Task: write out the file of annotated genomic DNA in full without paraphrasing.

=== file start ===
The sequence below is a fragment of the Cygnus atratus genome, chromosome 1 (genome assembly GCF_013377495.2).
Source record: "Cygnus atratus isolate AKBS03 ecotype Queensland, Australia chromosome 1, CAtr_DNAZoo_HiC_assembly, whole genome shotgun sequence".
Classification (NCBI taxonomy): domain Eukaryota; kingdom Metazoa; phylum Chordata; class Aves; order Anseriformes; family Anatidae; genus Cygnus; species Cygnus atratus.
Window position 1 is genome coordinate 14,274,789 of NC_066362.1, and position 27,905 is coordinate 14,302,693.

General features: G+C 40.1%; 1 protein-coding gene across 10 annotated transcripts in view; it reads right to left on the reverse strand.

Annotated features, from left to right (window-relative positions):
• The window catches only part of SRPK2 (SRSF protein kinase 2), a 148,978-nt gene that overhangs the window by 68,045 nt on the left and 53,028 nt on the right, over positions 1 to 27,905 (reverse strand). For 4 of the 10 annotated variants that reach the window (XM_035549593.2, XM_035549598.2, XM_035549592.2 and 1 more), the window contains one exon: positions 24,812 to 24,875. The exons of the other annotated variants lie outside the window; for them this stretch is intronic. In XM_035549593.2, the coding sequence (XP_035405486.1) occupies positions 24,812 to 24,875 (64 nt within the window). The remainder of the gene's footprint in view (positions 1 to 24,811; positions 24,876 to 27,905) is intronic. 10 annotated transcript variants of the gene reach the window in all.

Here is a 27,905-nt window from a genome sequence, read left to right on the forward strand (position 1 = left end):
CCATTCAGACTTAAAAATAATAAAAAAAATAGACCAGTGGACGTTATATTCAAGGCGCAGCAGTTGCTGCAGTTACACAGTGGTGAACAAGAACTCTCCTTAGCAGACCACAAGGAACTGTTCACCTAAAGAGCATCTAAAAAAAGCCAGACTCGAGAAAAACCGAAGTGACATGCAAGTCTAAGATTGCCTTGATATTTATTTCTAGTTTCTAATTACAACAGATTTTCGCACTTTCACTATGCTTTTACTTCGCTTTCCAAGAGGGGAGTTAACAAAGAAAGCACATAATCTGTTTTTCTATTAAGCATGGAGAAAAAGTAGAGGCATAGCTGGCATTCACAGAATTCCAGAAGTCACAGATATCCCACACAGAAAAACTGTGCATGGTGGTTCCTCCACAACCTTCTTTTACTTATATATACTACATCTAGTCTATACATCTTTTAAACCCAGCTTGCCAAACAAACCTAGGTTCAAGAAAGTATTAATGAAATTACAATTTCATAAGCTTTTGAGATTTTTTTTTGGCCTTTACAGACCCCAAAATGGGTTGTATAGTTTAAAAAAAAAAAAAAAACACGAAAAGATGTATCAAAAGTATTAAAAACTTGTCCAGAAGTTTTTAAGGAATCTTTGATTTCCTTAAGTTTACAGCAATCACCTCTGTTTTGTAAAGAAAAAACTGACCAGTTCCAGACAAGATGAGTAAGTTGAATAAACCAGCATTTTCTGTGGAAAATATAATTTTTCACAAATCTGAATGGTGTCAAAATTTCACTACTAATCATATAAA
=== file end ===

The sequence below is a fragment of the Cygnus atratus genome, chromosome 1 (genome assembly GCF_013377495.2).
Source record: "Cygnus atratus isolate AKBS03 ecotype Queensland, Australia chromosome 1, CAtr_DNAZoo_HiC_assembly, whole genome shotgun sequence".
Classification (NCBI taxonomy): domain Eukaryota; kingdom Metazoa; phylum Chordata; class Aves; order Anseriformes; family Anatidae; genus Cygnus; species Cygnus atratus.
Window position 1 is genome coordinate 14,274,789 of NC_066362.1, and position 27,905 is coordinate 14,302,693.

General features: G+C 40.1%; 1 protein-coding gene across 10 annotated transcripts in view; it reads right to left on the reverse strand.

Annotated features, from left to right (window-relative positions):
• The window catches only part of SRPK2 (SRSF protein kinase 2), a 148,978-nt gene that overhangs the window by 68,045 nt on the left and 53,028 nt on the right, over positions 1 to 27,905 (reverse strand). For 4 of the 10 annotated variants that reach the window (XM_035549593.2, XM_035549598.2, XM_035549592.2 and 1 more), the window contains one exon: positions 24,812 to 24,875. The exons of the other annotated variants lie outside the window; for them this stretch is intronic. In XM_035549593.2, the coding sequence (XP_035405486.1) occupies positions 24,812 to 24,875 (64 nt within the window). The remainder of the gene's footprint in view (positions 1 to 24,811; positions 24,876 to 27,905) is intronic. 10 annotated transcript variants of the gene reach the window in all.

Here is a 27,905-nt window from a genome sequence, read left to right on the forward strand (position 1 = left end):
CCATTCAGACTTAAAAATAATAAAAAAAATAGACCAGTGGACGTTATATTCAAGGCGCAGCAGTTGCTGCAGTTACACAGTGGTGAACAAGAACTCTCCTTAGCAGACCACAAGGAACTGTTCACCTAAAGAGCATCTAAAAAAAGCCAGACTCGAGAAAAACCGAAGTGACATGCAAGTCTAAGATTGCCTTGATATTTATTTCTAGTTTCTAATTACAACAGATTTTCGCACTTTCACTATGCTTTTACTTCGCTTTCCAAGAGGGGAGTTAACAAAGAAAGCACATAATCTGTTTTTCTATTAAGCATGGAGAAAAAGTAGAGGCATAGCTGGCATTCACAGAATTCCAGAAGTCACAGATATCCCACACAGAAAAACTGTGCATGGTGGTTCCTCCACAACCTTCTTTTACTTATATATACTACATCTAGTCTATACATCTTTTAAACCCAGCTTGCCAAACAAACCTAGGTTCAAGAAAGTATTAATGAAATTACAATTTCATAAGCTTTTGAGATTTTTTTTTGGCCTTTACAGACCCCAAAATGGGTTGTATAGTTTAAAAAAAAAAAAAAAACACGAAAAGATGTATCAAAAGTATTAAAAACTTGTCCAGAAGTTTTTAAGGAATCTTTGATTTCCTTAAGTTTACAGCAATCACCTCTGTTTTGTAAAGAAAAAACTGACCAGTTCCAGACAAGATGAGTAAGTTGAATAAACCAGCATTTTCTGTGGAAAATATAATTTTTCACAAATCTGAATGGTGTCAAAATTTCACTACTAATCATATAAA